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A Grassroots Movement for Clean Air: Bucket Brigades

May 13, 2014

Communities across the U.S. are taking environmental justice into their own hands and organizing for clean air. Residents are forming “Bucket Brigades” to measure their community’s air quality and fight for healthy environments.

As a Bucket Brigade, residents use the Bucket – a tool devised to collect and test air samples and use the data to advocate for stricter environmental protections. A group now known as Global Community Monitor (GCM), which works to support grassroots movements, developed the concepts of the Bucket and Brigades. GCM helps communities develop and implement effective campaigns to win strong environmental protections.

GCM began working with the predominantly African-American Diamond community in Norco, Louisiana in 1999. The neighborhood spans four street blocks and is also home to a large Shell refinery. Diamond grabbed the attention of the larger environmental justice movement during that time. Activists wanted to exemplify Diamond as a model of why environmental justice was needed in communities across the country.

“A lot of us in national groups realized that this was…the flash point,” said Denny Larson, GCM’s founder. “The face of the environmental justice movement [were]…the residents of Diamond. That was how to make this struggle real to other people.”

The Diamond community has had a long history with Shell. The company purchased land near Diamond in 1916 and expanded into the community. Residents were forced to relocate so Shell could build its chemical plant. In the 1970s, Diamond residents started to organize protests and demand Shell buy them out. They believed fumes from the Shell plant were causing headaches, nausea, dizziness, congestion, and difficulty breathing.

The grassroots movement against Shell continued into the 1980s and ‘90s. The deaths of two residents from two Shell plant explosions further catalyzed the community to organize. Working with many partners including GCM, the Louisiana Bucket Brigade and the Deep South Center for Environmental Justice, residents tested air samples and found cancer-causing chemicals at levels that violated Louisiana environmental standards.

Under increasing grassroots scrutiny and media pressure, Shell eventually negotiated with Diamond community leaders. In June 2002, Shell agreed to pay for a $5 million community development fund and residents’ relocation costs.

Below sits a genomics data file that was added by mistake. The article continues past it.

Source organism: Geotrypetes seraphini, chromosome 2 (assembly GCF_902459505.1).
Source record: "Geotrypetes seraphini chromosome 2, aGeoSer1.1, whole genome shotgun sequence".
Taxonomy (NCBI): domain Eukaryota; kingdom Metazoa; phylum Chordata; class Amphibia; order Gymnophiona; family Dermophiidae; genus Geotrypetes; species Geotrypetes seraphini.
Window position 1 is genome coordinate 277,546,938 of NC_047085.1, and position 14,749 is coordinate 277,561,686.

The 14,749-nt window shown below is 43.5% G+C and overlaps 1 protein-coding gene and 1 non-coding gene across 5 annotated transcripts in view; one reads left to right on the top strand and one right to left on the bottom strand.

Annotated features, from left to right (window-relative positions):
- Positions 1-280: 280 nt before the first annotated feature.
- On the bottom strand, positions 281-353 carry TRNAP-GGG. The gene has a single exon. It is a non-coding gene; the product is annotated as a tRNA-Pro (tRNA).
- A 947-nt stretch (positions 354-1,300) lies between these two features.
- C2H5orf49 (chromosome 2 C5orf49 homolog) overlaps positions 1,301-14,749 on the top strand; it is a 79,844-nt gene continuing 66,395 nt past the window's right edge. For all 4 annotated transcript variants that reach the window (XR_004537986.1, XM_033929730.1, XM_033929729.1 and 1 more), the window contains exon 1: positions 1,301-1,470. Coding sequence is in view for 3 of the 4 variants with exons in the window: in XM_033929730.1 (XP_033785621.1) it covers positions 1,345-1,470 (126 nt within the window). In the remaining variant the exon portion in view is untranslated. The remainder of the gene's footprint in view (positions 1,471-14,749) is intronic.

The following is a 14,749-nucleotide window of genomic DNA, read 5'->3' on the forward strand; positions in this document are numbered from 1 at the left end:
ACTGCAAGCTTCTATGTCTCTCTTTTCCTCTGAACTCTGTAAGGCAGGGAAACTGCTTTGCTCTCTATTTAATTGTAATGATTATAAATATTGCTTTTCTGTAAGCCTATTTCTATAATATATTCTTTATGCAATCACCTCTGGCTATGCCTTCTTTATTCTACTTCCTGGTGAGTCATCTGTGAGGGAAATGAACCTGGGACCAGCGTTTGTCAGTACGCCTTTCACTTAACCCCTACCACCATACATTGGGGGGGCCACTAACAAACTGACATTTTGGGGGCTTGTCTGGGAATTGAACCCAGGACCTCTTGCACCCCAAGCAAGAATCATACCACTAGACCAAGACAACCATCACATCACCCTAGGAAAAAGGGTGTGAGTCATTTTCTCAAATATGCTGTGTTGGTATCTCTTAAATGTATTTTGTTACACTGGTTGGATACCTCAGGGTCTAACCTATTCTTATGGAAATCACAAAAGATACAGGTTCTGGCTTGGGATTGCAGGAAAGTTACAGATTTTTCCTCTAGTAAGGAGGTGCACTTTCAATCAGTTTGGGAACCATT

Daniel Paschall
Louisiana Bucket Brigade tables at New Orleans Earth Day Festival & Green Business Expo. Photo courtesy of Daniel Paschall

The Diamond community’s victory is an example of how grassroots air quality monitoring and movement building can hold industry accountable and promote public health. But the victory came at a cost to the community. Residents got a powerful company like Shell to meet their demands, but the battle tore apart the vibrant African-American community. For more details on the Diamond community’s resistance, see Diamond: A Struggle for Environmental Justice in Louisiana’s Chemical Corridor.

Other communities across the U.S. have employed similar strategies. In Claymont, Delaware, residents used GMC’s Bucket tool and methodology and found high levels of lead and manganese, which can cause nervous system damage, heart disease, and other health effects. The results of the GCM study grabbed then-Senator Joe Biden’s attention. His involvement generated local media attention, placing added pressure on the steel plant.

In August 2010, Claymont won a major victory when the Delaware Department of Natural Resources and Environmental Control ordered the plant to reduce its emissions or face fines. A week later, the community filed a lawsuit against the plant for its failure to reduce emissions. After a decade of community action, Claymont residents won their final victory; the plant closed in December 2013.

Even high school students are using the Bucket technology to improve their community’s environment. With the help of GCM, students at EXCEL High School in West Oakland, CA found toxic levels of metal fumes close to a recycling business. Upon the students’ findings, the community organized for the relocation of the recycler. In 2009, GCM sued the company on behalf of the community. According to KALW radio, the lawsuit is in the final stages of settlement.

The successes of the Diamond, Claymont, and West Oakland cases demonstrate that grassroots air quality monitoring and movement building can be effective – but only with persistence and strategy. In the case of Diamond, residents achieved their goals after decades of negotiations with Shell and advocacy with the EPA. Passion and the belief in a better quality of life drove community activism. In addition to passion, grassroots activists were strategic and used technology, data and communications to get their message across. West Oakland and other communities across the U.S. will continue to build on the Bucket Brigades’ victories and advocate for their right to clean air.